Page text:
Finally, You Can Choose A Doctor By How Much They Charge With This App

Shopping for a doctor based on price has never been possible before.


Unlike almost anything else you buy, it’s usually impossible to know how much you’re going to pay for a visit to a doctor or hospital until you’ve already agreed to pay. And depending where you go, the cost can be wildly different: When researchers tried to figure out how much it costs to get your appendix removed in California a few years ago, they found that the price ranged from $1,529 to $182,955.


A new tool is designed to help–either when you’re first choosing a doctor, or when you’re at an appointment getting a referral to another specialist. Amino, a San Francisco-based consumer health care company, designed a free cost estimate tool that can show price differences on an interactive map.

The cost estimates are also available in the company’s “Find a Doctor” app, which allows patients to also look at data about how experienced a doctor is in a particular procedure, or about the quality of their care. If you have a torn ACL and you’re considering surgery, the tool can tell you, for example, how likely it is that you might have to have a repeat surgery later, based on the surgeon’s past results. Patients can weigh quality versus cost.

“We’re excited to see the way people are going to use this information, because no one’s ever had it before,” says David Vivero, CEO and co-founder of Amino.

In part, that’s because the data was incredibly complex to sort through. Amino pulled data from insurance claims, which have been digitized for years, but never used in this way. With 68,000 diagnostic codes, errors are common (“There’s a lot of people born in the 1600s because someone typed in the wrong digit,” Vivero says). Insurance companies haven’t had an incentive to share the data, though a growing number of states are asking for more transparency.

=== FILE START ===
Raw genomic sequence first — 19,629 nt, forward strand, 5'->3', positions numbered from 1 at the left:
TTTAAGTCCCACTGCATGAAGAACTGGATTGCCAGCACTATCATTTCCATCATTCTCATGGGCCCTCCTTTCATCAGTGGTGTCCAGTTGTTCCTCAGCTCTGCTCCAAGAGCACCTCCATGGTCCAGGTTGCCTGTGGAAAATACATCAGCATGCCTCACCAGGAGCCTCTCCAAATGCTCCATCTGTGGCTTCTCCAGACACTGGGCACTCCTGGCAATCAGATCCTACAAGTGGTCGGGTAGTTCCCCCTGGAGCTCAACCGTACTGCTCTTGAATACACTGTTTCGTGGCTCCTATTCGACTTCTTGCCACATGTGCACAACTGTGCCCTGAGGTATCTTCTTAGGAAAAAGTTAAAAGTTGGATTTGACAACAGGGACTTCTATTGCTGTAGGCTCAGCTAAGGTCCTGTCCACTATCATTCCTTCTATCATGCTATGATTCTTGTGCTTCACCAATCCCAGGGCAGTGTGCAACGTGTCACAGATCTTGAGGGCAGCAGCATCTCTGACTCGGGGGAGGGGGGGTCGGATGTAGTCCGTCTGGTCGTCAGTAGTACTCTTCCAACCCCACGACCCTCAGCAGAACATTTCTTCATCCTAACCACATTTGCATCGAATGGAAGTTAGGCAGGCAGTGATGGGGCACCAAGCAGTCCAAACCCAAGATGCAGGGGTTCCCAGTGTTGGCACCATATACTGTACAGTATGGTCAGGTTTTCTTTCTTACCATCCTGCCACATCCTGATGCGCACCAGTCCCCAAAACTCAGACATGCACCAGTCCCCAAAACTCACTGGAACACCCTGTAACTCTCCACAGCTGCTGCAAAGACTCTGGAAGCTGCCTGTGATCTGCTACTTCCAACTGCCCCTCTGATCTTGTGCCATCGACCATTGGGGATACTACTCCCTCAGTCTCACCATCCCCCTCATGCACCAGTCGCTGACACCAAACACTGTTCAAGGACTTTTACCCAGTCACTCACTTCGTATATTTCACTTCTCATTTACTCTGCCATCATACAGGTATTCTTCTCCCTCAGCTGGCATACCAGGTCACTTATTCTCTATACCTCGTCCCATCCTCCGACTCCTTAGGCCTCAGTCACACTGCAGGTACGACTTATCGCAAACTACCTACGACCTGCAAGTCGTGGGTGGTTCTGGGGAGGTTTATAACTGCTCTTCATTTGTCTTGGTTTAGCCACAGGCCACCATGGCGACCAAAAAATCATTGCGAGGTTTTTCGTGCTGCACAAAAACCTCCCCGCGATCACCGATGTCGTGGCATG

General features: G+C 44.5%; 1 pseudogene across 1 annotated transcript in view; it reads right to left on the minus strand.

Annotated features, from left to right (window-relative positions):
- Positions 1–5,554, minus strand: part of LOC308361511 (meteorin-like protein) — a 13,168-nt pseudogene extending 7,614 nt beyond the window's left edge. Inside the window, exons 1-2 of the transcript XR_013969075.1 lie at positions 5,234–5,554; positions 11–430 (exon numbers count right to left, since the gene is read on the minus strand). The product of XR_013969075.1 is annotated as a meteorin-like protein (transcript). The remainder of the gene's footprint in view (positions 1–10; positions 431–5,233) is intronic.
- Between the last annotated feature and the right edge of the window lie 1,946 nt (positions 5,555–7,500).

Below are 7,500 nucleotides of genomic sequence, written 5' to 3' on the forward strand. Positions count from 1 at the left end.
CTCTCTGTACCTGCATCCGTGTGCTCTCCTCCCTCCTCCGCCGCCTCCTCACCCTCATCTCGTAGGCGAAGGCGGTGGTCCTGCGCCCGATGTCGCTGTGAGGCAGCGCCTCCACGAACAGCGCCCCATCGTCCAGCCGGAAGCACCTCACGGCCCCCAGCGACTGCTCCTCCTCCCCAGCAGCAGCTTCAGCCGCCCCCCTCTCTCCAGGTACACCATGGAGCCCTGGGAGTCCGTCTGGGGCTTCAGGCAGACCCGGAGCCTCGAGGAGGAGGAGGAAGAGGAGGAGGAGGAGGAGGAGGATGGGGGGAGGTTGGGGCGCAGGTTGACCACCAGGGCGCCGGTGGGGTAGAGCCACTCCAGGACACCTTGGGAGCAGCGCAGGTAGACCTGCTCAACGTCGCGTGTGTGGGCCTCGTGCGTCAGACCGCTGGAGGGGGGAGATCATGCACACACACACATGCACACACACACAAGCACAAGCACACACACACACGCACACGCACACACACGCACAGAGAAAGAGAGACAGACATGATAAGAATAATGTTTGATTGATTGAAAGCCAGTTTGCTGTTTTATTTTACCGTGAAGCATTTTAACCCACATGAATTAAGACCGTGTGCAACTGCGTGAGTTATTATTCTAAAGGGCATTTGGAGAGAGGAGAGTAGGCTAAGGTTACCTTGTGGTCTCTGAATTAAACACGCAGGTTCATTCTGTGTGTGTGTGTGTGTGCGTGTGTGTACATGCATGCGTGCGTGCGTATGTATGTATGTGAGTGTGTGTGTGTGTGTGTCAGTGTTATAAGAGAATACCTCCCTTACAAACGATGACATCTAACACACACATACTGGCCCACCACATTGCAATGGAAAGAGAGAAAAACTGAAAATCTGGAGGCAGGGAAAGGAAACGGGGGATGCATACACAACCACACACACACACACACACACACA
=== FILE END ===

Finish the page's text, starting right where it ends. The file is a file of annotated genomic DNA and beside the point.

Amino had to develop methods to protect patient privacy in the hundreds of millions of records they compared, clean up the mistakes, and build a model that could accurately predict the cost of a procedure for a particular doctor (taking into account the fact that each procedure might involve multiple steps that are each billed separately).

There’s even more need for this data now than there has been in the past. “People’s deductible, on average, have grown six times faster than their wages just in the past five years,” says Vivero. “That means that you’re essentially paying more for your health care every single year.”


The health care industry has argued that high deductibles mean that consumers will shop around more carefully for doctors, but that’s impossible to do if people don’t know in advance what something will cost.

“A lot of people seem to think in the industry that a high deductible plan is, and I’m not kidding, a ‘consumer directed health plan,'” says Vivero. “They think that because the plan is more high-risk for the consumer, they’re naturally going to have this Adam Smith-like, capitalistic kind of epiphany, and immediately shop based on price.”

Some experts argue that if prices are transparent, it will help bring costs down for consumers. Vivero thinks that will take a long time in a $3 trillion industry with complex processes, but if enough people use the tool, it could be influential. “Having open access to information has always been a good thing for the efficiency of industries and being more empathetic towards customers,” he says.

So far, the tool includes 49 different procedures, ranging from allergy tests and Pap smears to various vaccines and surgeries. Amino hopes to quickly expand the list. “Our mission is to create the clearest picture of American health care,” he says. “We’ve barely scratched the surface, if you think about that.”

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About the author

Adele Peters is a staff writer at Fast Company who focuses on solutions to some of the world's largest problems, from climate change to homelessness. Previously, she worked with GOOD, BioLite, and the Sustainable Products and Solutions program at UC Berkeley, and contributed to the second edition of the bestselling book "Worldchanging: A User's Guide for the 21st Century."